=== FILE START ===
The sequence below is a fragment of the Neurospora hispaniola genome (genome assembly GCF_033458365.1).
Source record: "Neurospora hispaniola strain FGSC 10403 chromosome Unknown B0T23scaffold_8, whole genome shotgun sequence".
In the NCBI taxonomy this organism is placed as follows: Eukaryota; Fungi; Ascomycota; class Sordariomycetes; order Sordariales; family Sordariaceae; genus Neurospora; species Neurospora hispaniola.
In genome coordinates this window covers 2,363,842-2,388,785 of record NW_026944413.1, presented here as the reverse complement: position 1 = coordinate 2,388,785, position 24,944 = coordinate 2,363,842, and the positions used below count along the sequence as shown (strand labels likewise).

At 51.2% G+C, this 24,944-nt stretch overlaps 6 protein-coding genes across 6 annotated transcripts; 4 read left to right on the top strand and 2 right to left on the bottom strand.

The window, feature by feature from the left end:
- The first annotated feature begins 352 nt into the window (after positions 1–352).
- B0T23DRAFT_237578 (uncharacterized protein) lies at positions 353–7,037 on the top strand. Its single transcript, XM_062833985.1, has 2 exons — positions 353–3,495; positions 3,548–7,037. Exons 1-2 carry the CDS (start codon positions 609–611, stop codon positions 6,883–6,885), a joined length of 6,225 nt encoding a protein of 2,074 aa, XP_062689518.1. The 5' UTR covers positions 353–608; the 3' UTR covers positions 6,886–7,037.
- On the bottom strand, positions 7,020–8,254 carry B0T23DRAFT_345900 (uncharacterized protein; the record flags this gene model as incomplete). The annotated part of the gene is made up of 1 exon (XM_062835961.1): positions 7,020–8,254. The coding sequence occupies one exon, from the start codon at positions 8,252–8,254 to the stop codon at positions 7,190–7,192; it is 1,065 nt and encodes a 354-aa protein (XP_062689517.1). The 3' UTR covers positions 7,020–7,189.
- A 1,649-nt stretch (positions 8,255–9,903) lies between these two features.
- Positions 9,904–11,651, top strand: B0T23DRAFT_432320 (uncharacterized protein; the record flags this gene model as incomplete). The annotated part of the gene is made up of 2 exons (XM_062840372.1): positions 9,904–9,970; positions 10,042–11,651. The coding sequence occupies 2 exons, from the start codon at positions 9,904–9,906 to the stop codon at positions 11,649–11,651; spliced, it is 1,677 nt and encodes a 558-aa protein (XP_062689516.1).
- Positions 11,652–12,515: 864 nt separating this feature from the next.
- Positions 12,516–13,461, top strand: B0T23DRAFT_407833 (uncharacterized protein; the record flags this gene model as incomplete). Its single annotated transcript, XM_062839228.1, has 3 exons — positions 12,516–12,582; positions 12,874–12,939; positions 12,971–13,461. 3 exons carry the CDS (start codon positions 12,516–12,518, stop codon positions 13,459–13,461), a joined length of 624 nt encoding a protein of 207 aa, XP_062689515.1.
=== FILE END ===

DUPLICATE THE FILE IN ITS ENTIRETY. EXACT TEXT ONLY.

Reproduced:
The sequence below is a fragment of the Neurospora hispaniola genome (genome assembly GCF_033458365.1).
Source record: "Neurospora hispaniola strain FGSC 10403 chromosome Unknown B0T23scaffold_8, whole genome shotgun sequence".
In the NCBI taxonomy this organism is placed as follows: Eukaryota; Fungi; Ascomycota; class Sordariomycetes; order Sordariales; family Sordariaceae; genus Neurospora; species Neurospora hispaniola.
In genome coordinates this window covers 2,363,842-2,388,785 of record NW_026944413.1, presented here as the reverse complement: position 1 = coordinate 2,388,785, position 24,944 = coordinate 2,363,842, and the positions used below count along the sequence as shown (strand labels likewise).

At 51.2% G+C, this 24,944-nt stretch overlaps 6 protein-coding genes across 6 annotated transcripts; 4 read left to right on the top strand and 2 right to left on the bottom strand.

The window, feature by feature from the left end:
- The first annotated feature begins 352 nt into the window (after positions 1–352).
- B0T23DRAFT_237578 (uncharacterized protein) lies at positions 353–7,037 on the top strand. Its single transcript, XM_062833985.1, has 2 exons — positions 353–3,495; positions 3,548–7,037. Exons 1-2 carry the CDS (start codon positions 609–611, stop codon positions 6,883–6,885), a joined length of 6,225 nt encoding a protein of 2,074 aa, XP_062689518.1. The 5' UTR covers positions 353–608; the 3' UTR covers positions 6,886–7,037.
- On the bottom strand, positions 7,020–8,254 carry B0T23DRAFT_345900 (uncharacterized protein; the record flags this gene model as incomplete). The annotated part of the gene is made up of 1 exon (XM_062835961.1): positions 7,020–8,254. The coding sequence occupies one exon, from the start codon at positions 8,252–8,254 to the stop codon at positions 7,190–7,192; it is 1,065 nt and encodes a 354-aa protein (XP_062689517.1). The 3' UTR covers positions 7,020–7,189.
- A 1,649-nt stretch (positions 8,255–9,903) lies between these two features.
- Positions 9,904–11,651, top strand: B0T23DRAFT_432320 (uncharacterized protein; the record flags this gene model as incomplete). The annotated part of the gene is made up of 2 exons (XM_062840372.1): positions 9,904–9,970; positions 10,042–11,651. The coding sequence occupies 2 exons, from the start codon at positions 9,904–9,906 to the stop codon at positions 11,649–11,651; spliced, it is 1,677 nt and encodes a 558-aa protein (XP_062689516.1).
- Positions 11,652–12,515: 864 nt separating this feature from the next.
- Positions 12,516–13,461, top strand: B0T23DRAFT_407833 (uncharacterized protein; the record flags this gene model as incomplete). Its single annotated transcript, XM_062839228.1, has 3 exons — positions 12,516–12,582; positions 12,874–12,939; positions 12,971–13,461. 3 exons carry the CDS (start codon positions 12,516–12,518, stop codon positions 13,459–13,461), a joined length of 624 nt encoding a protein of 207 aa, XP_062689515.1.